Forum for Science, Industry and Business

Sponsored by:     3M 
Search our Site:

 

New paper by Notre Dame researchers describes method for cleaning up nuclear waste

21.03.2012
While the costs associated with storing nuclear waste and the possibility of it leaching into the environment remain legitimate concerns, they may no longer be obstacles on the road to cleaner energy.

A new paper by researchers at the University of Notre Dame, led by Thomas E. Albrecht-Schmitt, professor of civil engineering and geological sciences and concurrent professor of chemistry and biochemistry, showcases Notre Dame Thorium Borate-1 (NDTB-1) as a crystalline compound which can be tailored to safely absorb radioactive ions from nuclear waste streams. Once captured the radioactive ions can then be exchanged for higher charged species of a similar size, recycling the material for re-use.

If one considers that the radionuclide technetium (99Tc) is present in the nuclear waste at most storage sites around the world, the math becomes simple. There are more than 436 nuclear power plants operating in 30 countries; that is a lot of nuclear waste. In fact, approximately 305 metric tons of 99Tc was generated from nuclear reactors and weapons testing from 1943 through 2010. Its safe storage has been an issue for decades.

"The framework of the NDTB-1 is key," says Albrecht-Schmitt. "Each crystal contains a framework of channels and cages featuring billions of tiny pores, which allow for the interchange of anions with a variety of environmental contaminants, especially those used in the nuclear industry, such as chromate and pertechnetate."

Albrecht-Schmitt's team has concluded successful laboratory studies using the NDTB-1 crystals, during which they removed approximately 96 percent of 99Tc. Additional field tests conducted at the Savannah River National Laboratory in Aiken, S.C., and discussed in the paper have shown that the Notre Dame compound successfully removes 99Tc from nuclear waste and also exhibits positive exchange selectivity for greater efficiency.

The paper appears in the journal Advanced Functional Materials.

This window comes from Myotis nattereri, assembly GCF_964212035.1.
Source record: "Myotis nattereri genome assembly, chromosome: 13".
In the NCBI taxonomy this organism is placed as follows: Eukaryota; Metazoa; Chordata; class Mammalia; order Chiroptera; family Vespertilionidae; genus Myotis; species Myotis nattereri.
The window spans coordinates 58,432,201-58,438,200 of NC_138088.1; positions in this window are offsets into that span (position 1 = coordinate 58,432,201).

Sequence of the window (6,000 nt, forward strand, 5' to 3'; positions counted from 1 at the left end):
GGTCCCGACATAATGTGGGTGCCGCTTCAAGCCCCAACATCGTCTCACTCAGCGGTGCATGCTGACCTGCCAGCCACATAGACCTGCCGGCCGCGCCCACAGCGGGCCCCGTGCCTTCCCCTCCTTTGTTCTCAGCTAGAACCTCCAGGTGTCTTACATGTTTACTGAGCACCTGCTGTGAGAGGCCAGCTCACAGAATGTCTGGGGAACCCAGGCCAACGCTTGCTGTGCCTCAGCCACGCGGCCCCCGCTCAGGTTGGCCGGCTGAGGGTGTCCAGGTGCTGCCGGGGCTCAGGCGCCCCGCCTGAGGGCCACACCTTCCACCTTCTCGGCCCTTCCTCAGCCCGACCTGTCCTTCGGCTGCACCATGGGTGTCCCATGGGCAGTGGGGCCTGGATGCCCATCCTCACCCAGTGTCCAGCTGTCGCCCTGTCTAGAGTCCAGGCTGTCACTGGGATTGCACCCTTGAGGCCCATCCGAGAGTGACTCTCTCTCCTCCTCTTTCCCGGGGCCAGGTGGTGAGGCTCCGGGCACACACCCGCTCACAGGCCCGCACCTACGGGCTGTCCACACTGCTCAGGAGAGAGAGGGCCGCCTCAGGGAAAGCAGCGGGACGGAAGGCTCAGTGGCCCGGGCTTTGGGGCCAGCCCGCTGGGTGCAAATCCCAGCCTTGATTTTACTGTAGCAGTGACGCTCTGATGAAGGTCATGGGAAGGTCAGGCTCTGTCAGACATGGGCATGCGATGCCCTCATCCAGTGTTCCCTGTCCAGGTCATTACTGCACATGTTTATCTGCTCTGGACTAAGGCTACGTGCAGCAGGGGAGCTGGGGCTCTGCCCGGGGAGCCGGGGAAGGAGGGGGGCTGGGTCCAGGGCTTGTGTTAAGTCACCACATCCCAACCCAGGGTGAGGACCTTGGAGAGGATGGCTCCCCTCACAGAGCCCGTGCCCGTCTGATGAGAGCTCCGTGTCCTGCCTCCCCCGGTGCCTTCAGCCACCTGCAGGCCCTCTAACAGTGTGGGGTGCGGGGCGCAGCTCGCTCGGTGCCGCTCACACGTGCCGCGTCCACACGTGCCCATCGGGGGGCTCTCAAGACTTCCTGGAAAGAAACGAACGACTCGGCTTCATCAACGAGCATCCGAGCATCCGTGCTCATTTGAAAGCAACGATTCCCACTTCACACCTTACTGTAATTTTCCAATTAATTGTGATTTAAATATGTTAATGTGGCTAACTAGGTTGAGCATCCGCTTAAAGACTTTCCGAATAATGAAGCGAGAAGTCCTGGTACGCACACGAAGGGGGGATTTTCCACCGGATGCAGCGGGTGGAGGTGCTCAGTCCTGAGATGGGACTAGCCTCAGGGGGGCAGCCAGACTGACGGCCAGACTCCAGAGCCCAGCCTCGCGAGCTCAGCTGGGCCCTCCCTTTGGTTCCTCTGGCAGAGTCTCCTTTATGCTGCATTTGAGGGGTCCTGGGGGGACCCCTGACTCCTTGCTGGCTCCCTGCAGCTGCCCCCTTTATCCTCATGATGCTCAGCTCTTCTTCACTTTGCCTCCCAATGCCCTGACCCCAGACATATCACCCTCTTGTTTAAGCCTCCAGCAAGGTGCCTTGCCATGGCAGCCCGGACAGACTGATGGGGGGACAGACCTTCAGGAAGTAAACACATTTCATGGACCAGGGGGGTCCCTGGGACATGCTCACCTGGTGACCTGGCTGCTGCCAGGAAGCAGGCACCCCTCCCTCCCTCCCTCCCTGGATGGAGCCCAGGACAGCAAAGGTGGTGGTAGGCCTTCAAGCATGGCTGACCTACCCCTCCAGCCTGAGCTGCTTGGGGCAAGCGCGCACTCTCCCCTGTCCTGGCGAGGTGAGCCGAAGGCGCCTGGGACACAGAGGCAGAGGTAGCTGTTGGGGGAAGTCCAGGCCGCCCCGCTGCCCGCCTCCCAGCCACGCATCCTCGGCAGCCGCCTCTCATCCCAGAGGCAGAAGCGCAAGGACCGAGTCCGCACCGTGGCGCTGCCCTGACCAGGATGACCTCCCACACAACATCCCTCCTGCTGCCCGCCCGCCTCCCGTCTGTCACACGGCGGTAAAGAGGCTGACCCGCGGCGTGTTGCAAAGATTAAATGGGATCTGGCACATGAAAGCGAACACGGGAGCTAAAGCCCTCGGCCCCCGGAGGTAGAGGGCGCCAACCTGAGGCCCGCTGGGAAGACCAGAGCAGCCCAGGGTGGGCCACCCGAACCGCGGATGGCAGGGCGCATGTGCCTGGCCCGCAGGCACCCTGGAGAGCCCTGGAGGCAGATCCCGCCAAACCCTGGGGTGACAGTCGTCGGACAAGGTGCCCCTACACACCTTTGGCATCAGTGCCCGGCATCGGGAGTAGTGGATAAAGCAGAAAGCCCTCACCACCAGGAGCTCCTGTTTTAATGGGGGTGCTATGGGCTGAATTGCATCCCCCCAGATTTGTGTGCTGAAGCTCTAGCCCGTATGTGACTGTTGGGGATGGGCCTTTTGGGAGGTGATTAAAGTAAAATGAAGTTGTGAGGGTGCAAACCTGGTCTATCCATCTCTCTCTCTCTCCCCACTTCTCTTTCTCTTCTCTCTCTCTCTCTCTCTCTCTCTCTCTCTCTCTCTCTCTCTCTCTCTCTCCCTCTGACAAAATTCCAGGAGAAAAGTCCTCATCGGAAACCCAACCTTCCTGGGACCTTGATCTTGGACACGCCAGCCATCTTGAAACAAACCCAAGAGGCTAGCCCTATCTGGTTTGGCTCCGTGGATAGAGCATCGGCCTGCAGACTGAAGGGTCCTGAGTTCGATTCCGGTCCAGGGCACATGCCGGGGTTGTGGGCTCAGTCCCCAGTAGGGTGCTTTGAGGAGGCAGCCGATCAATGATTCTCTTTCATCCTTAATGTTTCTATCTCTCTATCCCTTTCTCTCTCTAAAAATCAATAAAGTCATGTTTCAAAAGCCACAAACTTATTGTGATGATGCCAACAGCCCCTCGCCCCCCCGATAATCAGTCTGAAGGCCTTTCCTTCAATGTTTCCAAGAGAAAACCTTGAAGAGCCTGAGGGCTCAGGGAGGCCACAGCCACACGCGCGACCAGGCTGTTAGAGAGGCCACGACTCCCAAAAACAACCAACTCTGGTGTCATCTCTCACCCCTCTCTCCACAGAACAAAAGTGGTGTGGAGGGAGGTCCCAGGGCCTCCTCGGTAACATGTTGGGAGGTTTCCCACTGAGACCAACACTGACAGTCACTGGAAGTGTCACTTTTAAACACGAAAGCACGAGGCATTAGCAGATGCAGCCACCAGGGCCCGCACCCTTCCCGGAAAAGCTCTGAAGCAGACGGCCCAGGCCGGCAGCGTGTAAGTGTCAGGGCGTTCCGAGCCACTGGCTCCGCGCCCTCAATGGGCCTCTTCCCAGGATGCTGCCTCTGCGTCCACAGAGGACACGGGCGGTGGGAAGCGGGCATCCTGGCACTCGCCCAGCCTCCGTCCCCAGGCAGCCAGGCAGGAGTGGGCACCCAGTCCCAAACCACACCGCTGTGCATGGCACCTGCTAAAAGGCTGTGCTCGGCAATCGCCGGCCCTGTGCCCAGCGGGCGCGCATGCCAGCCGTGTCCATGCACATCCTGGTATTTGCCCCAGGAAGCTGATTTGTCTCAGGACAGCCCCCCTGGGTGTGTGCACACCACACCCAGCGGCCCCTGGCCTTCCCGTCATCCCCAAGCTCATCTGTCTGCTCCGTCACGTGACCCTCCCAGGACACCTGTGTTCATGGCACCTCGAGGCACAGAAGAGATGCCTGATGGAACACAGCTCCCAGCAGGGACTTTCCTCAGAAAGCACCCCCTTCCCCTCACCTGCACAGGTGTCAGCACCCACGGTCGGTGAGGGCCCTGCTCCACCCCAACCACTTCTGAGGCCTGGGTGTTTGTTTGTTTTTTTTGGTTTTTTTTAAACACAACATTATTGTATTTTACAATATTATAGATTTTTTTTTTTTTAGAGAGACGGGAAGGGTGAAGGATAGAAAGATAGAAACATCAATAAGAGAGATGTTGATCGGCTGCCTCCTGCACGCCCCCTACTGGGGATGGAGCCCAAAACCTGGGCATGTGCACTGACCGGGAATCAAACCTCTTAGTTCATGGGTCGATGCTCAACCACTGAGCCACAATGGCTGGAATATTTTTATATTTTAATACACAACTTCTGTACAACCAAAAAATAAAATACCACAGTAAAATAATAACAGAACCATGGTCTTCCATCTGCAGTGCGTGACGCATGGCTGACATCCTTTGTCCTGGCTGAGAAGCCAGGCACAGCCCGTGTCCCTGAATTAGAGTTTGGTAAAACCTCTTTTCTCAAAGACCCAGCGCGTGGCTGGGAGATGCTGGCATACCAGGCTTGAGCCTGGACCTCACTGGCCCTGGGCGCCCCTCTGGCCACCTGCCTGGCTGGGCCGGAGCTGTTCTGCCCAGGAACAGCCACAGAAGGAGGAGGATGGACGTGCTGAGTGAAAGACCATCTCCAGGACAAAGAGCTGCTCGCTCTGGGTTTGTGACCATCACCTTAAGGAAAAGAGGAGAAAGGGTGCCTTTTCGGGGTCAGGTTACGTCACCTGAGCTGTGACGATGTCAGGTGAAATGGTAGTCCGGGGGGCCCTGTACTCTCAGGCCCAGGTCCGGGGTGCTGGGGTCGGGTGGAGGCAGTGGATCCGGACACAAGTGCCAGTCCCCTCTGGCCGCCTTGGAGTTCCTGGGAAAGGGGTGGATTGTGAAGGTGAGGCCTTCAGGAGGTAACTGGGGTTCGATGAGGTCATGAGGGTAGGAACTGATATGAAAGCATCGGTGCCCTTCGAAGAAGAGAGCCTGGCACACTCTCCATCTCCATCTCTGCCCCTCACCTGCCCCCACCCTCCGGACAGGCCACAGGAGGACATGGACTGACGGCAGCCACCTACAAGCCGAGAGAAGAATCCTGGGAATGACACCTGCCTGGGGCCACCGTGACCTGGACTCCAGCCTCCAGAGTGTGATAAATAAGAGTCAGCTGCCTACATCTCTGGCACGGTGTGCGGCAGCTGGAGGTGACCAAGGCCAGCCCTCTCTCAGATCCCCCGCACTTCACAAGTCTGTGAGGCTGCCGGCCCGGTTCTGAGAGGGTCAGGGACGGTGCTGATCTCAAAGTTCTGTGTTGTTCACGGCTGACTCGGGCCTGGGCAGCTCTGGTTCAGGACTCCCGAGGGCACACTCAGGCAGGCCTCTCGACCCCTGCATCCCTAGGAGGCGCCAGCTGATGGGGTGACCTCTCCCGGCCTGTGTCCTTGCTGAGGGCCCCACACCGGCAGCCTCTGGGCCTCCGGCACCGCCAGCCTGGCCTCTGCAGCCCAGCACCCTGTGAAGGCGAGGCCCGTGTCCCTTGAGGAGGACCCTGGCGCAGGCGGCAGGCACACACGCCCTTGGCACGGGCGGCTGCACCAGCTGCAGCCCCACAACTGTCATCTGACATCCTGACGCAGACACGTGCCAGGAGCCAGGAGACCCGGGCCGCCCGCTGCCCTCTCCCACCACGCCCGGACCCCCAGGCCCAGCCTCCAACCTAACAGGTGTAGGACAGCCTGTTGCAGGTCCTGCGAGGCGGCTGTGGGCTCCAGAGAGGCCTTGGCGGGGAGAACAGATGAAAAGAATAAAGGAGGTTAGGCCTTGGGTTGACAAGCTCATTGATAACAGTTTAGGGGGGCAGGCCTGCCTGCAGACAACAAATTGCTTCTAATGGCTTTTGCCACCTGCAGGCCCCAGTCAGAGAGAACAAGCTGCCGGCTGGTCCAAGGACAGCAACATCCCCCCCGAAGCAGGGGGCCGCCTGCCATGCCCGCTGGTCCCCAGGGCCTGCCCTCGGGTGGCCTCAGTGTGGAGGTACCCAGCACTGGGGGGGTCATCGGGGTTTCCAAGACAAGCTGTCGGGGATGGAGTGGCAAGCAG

Thomas E. Albrecht-Schmitt | EurekAlert!
Further information:
http://www.nd.edu

More articles from Ecology, The Environment and Conservation:

nachricht Dispersal of Fish Eggs by Water Birds – Just a Myth?
19.02.2018 | Universität Basel

nachricht Removing fossil fuel subsidies will not reduce CO2 emissions as much as hoped
08.02.2018 | International Institute for Applied Systems Analysis (IIASA)

All articles from Ecology, The Environment and Conservation >>>

The most recent press releases about innovation >>>

Die letzten 5 Focus-News des innovations-reports im Überblick:

Im Focus: In best circles: First integrated circuit from self-assembled polymer

For the first time, a team of researchers at the Max-Planck Institute (MPI) for Polymer Research in Mainz, Germany, has succeeded in making an integrated circuit (IC) from just a monolayer of a semiconducting polymer via a bottom-up, self-assembly approach.

In the self-assembly process, the semiconducting polymer arranges itself into an ordered monolayer in a transistor. The transistors are binary switches used...

Im Focus: Demonstration of a single molecule piezoelectric effect

Breakthrough provides a new concept of the design of molecular motors, sensors and electricity generators at nanoscale

Researchers from the Institute of Organic Chemistry and Biochemistry of the CAS (IOCB Prague), Institute of Physics of the CAS (IP CAS) and Palacký University...

Im Focus: Hybrid optics bring color imaging using ultrathin metalenses into focus

For photographers and scientists, lenses are lifesavers. They reflect and refract light, making possible the imaging systems that drive discovery through the microscope and preserve history through cameras.

But today's glass-based lenses are bulky and resist miniaturization. Next-generation technologies, such as ultrathin cameras or tiny microscopes, require...

Im Focus: Stem cell divisions in the adult brain seen for the first time

Scientists from the University of Zurich have succeeded for the first time in tracking individual stem cells and their neuronal progeny over months within the intact adult brain. This study sheds light on how new neurons are produced throughout life.

The generation of new nerve cells was once thought to taper off at the end of embryonic development. However, recent research has shown that the adult brain...

Im Focus: Interference as a new method for cooling quantum devices

Theoretical physicists propose to use negative interference to control heat flow in quantum devices. Study published in Physical Review Letters

Quantum computer parts are sensitive and need to be cooled to very low temperatures. Their tiny size makes them particularly susceptible to a temperature...

All Focus news of the innovation-report >>>

Anzeige

Anzeige

VideoLinks
Industry & Economy
Event News

2nd International Conference on High Temperature Shape Memory Alloys (HTSMAs)

15.02.2018 | Event News

Aachen DC Grid Summit 2018

13.02.2018 | Event News

How Global Climate Policy Can Learn from the Energy Transition

12.02.2018 | Event News

 
Latest News

Researchers invent tiny, light-powered wires to modulate brain's electrical signals

21.02.2018 | Life Sciences

The “Holy Grail” of peptide chemistry: Making peptide active agents available orally

21.02.2018 | Life Sciences

Atomic structure of ultrasound material not what anyone expected

21.02.2018 | Materials Sciences

VideoLinks
Science & Research
Overview of more VideoLinks >>>